After five years of “health impact analysis” on the effects of fracking, the New York State Department of Health (“NYSDOH”) has still offered no timeline for completion of the study. The NYSDOH study was commissioned by the New York State Department of Environmental Conservation, an agency controlled by Governor Andrew Cuomo.

The NYSDOH issued a timetable for the study in August, which revealed that representatives were traveling to states with active fracking operations to observe and discuss public health concerns. The NYSDOH refused on Wednesday to give a firm date for completion of the study, commenting that “the public health review will continue until [the leader of the study] concludes the review is fully informed, comprehensive and best serves the health and safety interests of the citizens of New York.” Asked whether there was anything new on the study, Governor Cuomo simply commented “nothing new.” Critics of the study have suggested that Cuomo is strategically delaying making any decision on fracking because divisiveness on the issue could hurt his chances of reelection next year.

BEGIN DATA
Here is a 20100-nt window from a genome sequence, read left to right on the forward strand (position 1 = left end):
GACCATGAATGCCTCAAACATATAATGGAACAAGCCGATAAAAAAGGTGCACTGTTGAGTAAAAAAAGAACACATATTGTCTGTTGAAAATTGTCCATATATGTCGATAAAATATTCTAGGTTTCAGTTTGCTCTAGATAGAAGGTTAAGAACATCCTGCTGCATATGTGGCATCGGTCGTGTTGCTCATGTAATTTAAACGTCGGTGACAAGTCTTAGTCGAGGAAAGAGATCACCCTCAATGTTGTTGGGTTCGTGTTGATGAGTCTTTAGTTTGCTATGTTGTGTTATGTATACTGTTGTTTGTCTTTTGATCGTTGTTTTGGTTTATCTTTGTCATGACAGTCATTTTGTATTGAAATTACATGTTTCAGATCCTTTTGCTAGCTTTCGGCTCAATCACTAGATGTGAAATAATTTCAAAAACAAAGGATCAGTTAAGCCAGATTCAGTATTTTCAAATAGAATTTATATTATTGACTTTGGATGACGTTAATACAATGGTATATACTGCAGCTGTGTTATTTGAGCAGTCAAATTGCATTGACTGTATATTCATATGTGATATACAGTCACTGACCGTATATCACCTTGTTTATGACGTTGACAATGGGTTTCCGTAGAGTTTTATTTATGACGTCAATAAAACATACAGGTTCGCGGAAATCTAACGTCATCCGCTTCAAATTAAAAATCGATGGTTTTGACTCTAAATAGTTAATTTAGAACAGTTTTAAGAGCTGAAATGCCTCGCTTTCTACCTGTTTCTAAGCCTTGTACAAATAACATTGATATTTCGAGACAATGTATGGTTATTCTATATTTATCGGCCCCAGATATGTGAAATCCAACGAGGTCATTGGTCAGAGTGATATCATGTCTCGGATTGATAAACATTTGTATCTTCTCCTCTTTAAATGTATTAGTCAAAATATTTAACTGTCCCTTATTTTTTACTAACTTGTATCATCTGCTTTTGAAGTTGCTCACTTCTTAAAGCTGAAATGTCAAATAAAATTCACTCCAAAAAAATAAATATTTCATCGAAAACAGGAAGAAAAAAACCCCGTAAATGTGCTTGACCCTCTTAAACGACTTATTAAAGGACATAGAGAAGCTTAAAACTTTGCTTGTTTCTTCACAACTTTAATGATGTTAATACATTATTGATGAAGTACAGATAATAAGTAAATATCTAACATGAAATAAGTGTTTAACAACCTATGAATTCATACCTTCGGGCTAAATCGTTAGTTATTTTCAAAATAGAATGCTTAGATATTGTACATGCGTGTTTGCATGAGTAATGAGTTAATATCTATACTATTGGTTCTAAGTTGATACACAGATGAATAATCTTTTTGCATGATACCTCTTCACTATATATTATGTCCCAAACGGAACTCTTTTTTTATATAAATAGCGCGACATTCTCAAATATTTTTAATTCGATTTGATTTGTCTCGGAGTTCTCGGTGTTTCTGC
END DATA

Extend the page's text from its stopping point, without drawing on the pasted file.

Meanwhile, local governments in New York have taken matters into their own hands and passed local bans on fracking. Dryden, one such New York town that sits on the prized Marcellus Shale formation, passed a zoning ordinance in August of 2011 that effectively banned local fracking. That ban is currently the subject of an appeal to the Court of Appeals—New York’s highest state court—led by plaintiff Norse Energy Corp. USA. The lower courts have thus far upheld Dryden’s ban as a proper zoning restriction. A ruling from the Court of Appeals is not expected until next year, but could drastically change the playing field for New York’s fracking future.


Court Case on Fracking Ban in Dryden NY May Have Wide Implications

The Update on Fracking is There is No Update